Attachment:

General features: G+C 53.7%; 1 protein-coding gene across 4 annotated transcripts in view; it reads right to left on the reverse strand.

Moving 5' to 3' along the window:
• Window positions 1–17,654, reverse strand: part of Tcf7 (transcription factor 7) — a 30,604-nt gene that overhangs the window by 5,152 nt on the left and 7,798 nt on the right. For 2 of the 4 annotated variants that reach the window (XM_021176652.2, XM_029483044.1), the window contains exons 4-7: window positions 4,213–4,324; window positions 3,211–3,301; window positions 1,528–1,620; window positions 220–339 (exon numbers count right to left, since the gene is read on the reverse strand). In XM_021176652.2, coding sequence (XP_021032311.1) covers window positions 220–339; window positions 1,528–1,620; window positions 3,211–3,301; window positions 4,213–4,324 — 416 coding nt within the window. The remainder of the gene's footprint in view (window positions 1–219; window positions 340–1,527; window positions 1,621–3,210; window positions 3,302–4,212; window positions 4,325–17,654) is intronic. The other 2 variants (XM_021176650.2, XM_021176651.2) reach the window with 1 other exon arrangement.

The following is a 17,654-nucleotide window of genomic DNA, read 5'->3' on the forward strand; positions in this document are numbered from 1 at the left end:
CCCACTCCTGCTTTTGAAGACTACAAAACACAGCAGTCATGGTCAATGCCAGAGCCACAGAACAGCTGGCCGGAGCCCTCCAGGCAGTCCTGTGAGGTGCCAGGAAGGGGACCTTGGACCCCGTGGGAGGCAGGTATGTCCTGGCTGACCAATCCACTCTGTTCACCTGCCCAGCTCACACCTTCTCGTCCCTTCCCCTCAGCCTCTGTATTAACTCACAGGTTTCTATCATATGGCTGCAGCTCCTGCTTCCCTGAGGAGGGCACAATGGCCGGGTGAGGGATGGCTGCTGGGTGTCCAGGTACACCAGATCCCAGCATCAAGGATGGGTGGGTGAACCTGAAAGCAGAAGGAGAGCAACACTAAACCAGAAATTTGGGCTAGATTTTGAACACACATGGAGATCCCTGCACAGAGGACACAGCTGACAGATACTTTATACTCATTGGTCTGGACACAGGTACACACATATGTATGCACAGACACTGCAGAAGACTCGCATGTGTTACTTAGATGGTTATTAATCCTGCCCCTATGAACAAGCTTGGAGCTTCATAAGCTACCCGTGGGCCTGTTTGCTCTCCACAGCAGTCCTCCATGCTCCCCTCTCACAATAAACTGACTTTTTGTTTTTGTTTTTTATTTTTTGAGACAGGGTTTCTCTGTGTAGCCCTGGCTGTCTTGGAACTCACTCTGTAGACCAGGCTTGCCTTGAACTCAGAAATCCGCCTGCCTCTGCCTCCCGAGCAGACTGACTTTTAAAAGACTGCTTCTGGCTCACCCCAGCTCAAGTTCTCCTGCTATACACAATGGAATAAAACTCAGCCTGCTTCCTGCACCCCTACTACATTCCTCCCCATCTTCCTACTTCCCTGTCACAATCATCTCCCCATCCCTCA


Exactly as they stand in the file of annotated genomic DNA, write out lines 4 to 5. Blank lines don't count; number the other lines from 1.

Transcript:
The following is a 17,654-nucleotide window of genomic DNA, read 5'->3' on the forward strand; positions in this document are numbered from 1 at the left end:
CCCACTCCTGCTTTTGAAGACTACAAAACACAGCAGTCATGGTCAATGCCAGAGCCACAGAACAGCTGGCCGGAGCCCTCCAGGCAGTCCTGTGAGGTGCCAGGAAGGGGACCTTGGACCCCGTGGGAGGCAGGTATGTCCTGGCTGACCAATCCACTCTGTTCACCTGCCCAGCTCACACCTTCTCGTCCCTTCCCCTCAGCCTCTGTATTAACTCACAGGTTTCTATCATATGGCTGCAGCTCCTGCTTCCCTGAGGAGGGCACAATGGCCGGGTGAGGGATGGCTGCTGGGTGTCCAGGTACACCAGATCCCAGCATCAAGGATGGGTGGGTGAACCTGAAAGCAGAAGGAGAGCAACACTAAACCAGAAATTTGGGCTAGATTTTGAACACACATGGAGATCCCTGCACAGAGGACACAGCTGACAGATACTTTATACTCATTGGTCTGGACACAGGTACACACATATGTATGCACAGACACTGCAGAAGACTCGCATGTGTTACTTAGATGGTTATTAATCCTGCCCCTATGAACAAGCTTGGAGCTTCATAAGCTACCCGTGGGCCTGTTTGCTCTCCACAGCAGTCCTCCATGCTCCCCTCTCACAATAAACTGACTTTTTGTTTTTGTTTTTTATTTTTTGAGACAGGGTTTCTCTGTGTAGCCCTGGCTGTCTTGGAACTCACTCTGTAGACCAGGCTTGCCTTGAACTCAGAAATCCGCCTGCCTCTGCCTCCCGAGCAGACTGACTTTTAAAAGACTGCTTCTGGCTCACCCCAGCTCAAGTTCTCCTGCTATACACAATGGAATAAAACTCAGCCTGCTTCCTGCACCCCTACTACATTCCTCCCCATCTTCCTACTTCCCTGTCACAATCATCTCCCCATCCCTCA